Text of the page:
Woodland Heritage is appealing to landowners and foresters to help raise £45,000 for continued research into the cause of acute oak decline (AOD) in Britain.
The environmental charity is backing studies being carried out at Forest Research to identify the cause of AOD, which is affecting both native oak species - pedunculate and sessile - in the UK.
The scientists, based in Farnham, recently discovered a new bacterium linked to the disease. But they said more funding was needed for them to continue the research and mapping work, which aims to isolate the causes of the disease and develop a system for tackling it.
Unlike chronic oak decline, which can take hold over decades, AOD can kill a tree within four or five years from the onset of symptoms. It affects mature oaks, more than 50 years old, causing stem bleeding from cracks in the bark.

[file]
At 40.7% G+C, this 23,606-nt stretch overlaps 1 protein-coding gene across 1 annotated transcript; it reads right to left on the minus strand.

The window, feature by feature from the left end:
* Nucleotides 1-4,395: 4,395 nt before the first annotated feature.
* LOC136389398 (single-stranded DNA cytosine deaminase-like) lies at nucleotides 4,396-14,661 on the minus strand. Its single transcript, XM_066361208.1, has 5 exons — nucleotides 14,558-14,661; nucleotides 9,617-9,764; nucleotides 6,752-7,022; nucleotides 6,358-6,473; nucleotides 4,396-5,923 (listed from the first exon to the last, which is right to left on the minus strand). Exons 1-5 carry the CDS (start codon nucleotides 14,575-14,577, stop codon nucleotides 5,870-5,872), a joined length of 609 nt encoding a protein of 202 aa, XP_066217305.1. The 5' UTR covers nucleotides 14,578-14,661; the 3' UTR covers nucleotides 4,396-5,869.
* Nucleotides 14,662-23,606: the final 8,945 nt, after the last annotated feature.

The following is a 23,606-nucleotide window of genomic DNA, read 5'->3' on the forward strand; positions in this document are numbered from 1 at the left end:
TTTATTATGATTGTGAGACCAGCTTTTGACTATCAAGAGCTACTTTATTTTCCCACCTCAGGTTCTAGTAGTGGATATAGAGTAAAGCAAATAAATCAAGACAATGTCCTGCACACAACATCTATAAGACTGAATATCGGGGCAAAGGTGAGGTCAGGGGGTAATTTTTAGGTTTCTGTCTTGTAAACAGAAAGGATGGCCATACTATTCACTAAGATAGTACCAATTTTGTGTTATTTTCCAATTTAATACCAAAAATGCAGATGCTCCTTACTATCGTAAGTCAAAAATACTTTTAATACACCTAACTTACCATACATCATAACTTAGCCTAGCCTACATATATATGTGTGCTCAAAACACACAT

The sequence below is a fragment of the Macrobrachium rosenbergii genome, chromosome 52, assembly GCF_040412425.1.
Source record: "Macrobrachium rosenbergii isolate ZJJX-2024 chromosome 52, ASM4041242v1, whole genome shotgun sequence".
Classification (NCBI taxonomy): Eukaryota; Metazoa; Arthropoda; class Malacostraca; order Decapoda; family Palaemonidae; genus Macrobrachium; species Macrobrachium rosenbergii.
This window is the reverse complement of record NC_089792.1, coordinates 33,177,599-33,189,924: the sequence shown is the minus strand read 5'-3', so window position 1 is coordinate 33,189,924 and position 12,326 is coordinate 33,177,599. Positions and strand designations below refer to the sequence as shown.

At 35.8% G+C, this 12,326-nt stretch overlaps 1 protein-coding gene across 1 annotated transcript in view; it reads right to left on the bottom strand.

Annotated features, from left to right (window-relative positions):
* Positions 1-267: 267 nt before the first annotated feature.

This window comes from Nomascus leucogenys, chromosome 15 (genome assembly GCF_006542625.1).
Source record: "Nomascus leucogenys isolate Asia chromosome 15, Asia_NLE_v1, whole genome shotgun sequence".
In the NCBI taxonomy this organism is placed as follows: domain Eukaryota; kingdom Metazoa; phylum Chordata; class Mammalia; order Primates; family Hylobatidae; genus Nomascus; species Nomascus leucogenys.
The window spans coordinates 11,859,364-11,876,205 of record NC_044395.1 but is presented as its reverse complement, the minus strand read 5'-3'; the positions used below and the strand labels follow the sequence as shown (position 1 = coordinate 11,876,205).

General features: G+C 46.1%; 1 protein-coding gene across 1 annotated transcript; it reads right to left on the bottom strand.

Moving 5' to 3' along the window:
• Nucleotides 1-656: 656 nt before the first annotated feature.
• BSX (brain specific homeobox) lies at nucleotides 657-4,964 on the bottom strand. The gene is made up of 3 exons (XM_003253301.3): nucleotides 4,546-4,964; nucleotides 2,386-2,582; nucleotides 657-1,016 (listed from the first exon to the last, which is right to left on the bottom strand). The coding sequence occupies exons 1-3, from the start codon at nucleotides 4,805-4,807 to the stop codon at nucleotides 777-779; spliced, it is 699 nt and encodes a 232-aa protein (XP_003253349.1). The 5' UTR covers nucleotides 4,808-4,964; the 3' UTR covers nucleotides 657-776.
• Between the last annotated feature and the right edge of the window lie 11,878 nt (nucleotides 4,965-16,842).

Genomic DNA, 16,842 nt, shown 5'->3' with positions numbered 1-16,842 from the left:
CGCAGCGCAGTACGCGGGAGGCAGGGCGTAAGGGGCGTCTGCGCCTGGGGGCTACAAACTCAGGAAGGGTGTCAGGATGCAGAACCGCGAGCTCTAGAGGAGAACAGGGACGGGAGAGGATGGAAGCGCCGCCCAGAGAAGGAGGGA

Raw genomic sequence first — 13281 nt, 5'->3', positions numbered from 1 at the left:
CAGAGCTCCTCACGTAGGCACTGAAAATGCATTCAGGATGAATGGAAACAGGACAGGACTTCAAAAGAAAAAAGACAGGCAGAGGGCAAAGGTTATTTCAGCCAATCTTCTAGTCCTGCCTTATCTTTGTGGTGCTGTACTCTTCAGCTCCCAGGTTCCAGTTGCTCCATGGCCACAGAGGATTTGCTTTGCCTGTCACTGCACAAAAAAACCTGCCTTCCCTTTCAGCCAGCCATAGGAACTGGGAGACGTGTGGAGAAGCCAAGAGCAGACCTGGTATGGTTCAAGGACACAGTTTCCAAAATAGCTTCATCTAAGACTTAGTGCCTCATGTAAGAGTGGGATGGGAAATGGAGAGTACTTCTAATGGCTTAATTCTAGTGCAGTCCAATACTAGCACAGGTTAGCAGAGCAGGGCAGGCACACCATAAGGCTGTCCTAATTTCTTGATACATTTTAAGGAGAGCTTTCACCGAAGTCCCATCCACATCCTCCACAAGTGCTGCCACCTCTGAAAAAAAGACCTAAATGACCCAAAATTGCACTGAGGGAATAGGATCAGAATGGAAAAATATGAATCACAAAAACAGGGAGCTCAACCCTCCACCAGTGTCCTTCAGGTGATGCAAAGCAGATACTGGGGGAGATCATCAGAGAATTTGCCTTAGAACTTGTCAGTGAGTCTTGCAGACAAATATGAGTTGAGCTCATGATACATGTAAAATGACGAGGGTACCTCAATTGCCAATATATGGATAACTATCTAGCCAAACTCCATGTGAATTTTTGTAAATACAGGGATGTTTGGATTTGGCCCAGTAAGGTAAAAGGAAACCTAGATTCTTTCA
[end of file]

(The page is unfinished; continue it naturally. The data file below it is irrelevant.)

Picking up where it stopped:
The number of confirmed AOD sites quadrupled between 2006 and 2010, rising from 10 to 40, with symptoms being reported in urban, parkland, farmland and woodland environments.
Most incidents are based in the Midlands but mapping work at Forest Research has revealed increasing symptoms in the South East and Wales.
Arboriculture Association trustee Jon Heuch pointed out that with limited resources it was vital to raise funding for further research into the disease because not enough was known about it. "We really need a better idea of how widespread the problem is and to find out exactly how it is spreading," he said.
"There are hotspots where groups of trees are succumbing to the disease and that could potentially have a major impact on our landscapes," he warned.
£45k - The amount of funding required for continued research into acute oak decline in Britain.